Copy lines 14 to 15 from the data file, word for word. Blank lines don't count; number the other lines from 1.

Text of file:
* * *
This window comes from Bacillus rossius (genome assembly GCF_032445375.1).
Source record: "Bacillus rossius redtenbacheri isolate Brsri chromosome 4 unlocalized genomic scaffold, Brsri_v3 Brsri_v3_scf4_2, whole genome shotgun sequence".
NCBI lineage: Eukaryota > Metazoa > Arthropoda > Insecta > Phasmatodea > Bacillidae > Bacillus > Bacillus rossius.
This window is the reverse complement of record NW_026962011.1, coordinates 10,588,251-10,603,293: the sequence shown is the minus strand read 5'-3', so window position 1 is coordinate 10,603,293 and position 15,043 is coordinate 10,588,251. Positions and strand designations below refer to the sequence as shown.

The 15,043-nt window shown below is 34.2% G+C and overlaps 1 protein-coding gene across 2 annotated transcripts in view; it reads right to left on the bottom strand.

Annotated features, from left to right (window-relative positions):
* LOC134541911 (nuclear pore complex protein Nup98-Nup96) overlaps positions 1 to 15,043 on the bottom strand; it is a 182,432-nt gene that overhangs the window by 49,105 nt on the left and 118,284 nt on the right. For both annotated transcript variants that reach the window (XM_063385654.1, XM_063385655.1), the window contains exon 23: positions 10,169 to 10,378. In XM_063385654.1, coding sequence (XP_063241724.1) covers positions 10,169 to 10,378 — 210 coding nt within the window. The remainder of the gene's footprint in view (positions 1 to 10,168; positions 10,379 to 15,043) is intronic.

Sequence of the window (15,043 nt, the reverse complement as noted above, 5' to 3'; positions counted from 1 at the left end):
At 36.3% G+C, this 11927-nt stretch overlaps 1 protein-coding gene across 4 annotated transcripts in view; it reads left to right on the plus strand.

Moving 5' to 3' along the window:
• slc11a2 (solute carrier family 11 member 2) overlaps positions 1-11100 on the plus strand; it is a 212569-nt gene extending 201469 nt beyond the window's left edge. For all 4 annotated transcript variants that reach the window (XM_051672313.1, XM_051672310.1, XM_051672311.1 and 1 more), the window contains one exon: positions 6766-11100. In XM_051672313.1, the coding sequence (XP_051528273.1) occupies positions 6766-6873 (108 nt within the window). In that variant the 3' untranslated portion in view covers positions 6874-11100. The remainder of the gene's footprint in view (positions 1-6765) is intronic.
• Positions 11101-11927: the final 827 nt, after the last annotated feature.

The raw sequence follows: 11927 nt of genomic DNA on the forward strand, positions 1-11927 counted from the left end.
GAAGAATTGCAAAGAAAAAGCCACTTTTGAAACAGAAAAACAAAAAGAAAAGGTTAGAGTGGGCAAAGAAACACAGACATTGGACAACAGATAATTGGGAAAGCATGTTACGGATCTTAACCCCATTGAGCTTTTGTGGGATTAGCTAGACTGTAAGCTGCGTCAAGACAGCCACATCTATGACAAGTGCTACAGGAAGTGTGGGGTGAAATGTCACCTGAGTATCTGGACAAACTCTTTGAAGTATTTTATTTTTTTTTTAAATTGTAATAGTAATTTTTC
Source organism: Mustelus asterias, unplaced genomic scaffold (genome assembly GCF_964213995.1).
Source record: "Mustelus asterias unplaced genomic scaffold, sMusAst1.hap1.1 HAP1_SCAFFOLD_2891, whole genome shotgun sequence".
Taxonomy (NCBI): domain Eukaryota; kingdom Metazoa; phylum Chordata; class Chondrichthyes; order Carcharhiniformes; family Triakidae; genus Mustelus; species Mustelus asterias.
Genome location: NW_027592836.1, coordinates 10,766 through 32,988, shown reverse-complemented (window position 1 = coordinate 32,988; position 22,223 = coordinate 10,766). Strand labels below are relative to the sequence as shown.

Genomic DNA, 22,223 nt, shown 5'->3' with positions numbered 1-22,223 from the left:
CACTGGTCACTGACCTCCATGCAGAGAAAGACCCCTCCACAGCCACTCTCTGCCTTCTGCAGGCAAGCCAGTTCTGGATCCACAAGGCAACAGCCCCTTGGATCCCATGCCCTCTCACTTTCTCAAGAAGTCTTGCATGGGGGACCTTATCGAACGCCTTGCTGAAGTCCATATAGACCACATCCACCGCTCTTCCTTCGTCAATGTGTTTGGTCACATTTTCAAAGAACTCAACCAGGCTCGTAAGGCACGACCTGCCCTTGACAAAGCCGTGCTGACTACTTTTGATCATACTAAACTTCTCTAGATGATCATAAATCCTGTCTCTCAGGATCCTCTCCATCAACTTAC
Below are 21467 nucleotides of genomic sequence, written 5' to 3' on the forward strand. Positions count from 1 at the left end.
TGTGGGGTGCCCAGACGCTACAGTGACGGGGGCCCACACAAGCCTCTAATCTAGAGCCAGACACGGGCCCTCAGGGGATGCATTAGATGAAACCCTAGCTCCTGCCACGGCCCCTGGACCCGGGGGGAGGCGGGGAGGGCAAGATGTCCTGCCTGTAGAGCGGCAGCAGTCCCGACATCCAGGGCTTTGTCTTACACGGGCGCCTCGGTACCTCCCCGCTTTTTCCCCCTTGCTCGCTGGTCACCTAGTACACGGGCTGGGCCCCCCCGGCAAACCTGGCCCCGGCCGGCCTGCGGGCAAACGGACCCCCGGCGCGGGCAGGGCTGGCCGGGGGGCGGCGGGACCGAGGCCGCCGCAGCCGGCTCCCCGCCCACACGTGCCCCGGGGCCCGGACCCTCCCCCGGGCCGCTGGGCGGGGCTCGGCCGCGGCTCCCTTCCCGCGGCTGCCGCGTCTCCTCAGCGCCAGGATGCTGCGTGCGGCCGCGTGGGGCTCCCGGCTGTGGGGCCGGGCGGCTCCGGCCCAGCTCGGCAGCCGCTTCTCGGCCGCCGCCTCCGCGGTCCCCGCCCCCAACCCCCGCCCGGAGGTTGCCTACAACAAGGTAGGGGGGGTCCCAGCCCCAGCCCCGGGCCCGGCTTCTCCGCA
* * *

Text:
GAAGAATTGCAAAGAAAAAGCCACTTTTGAAACAGAAAAACAAAAAGAAAAGGTTAGAGTGGGCAAAGAAACACAGACATTGGACAACAGATAATTGGGAAAGCATGTTACGGATCTTAACCCCATTGAGCTTTTGTGGGATTAGCTAGACTGTAAGCTGCGTCAAGACAGCCACATCTATGACAAGTGCTACAGGAAGTGTGGGGTGAAATGTCACCTGAGTATCTGGACAAACTCTTTGAAGTATTTTATTTTTTTTTTAAATTGTAATAGTAATTTTTC
Source organism: Mustelus asterias, unplaced genomic scaffold (genome assembly GCF_964213995.1).